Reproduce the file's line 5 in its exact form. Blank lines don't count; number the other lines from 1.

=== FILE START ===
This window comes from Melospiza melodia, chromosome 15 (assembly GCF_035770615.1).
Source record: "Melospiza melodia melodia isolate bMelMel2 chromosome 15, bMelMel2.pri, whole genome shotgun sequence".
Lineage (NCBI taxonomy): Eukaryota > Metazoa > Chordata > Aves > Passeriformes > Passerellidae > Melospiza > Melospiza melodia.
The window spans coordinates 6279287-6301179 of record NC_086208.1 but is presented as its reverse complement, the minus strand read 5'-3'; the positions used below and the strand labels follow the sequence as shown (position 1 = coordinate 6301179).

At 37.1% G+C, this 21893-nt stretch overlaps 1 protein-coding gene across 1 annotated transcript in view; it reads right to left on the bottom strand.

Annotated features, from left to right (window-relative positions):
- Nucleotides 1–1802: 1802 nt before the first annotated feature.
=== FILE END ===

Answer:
At 37.1% G+C, this 21893-nt stretch overlaps 1 protein-coding gene across 1 annotated transcript in view; it reads right to left on the bottom strand.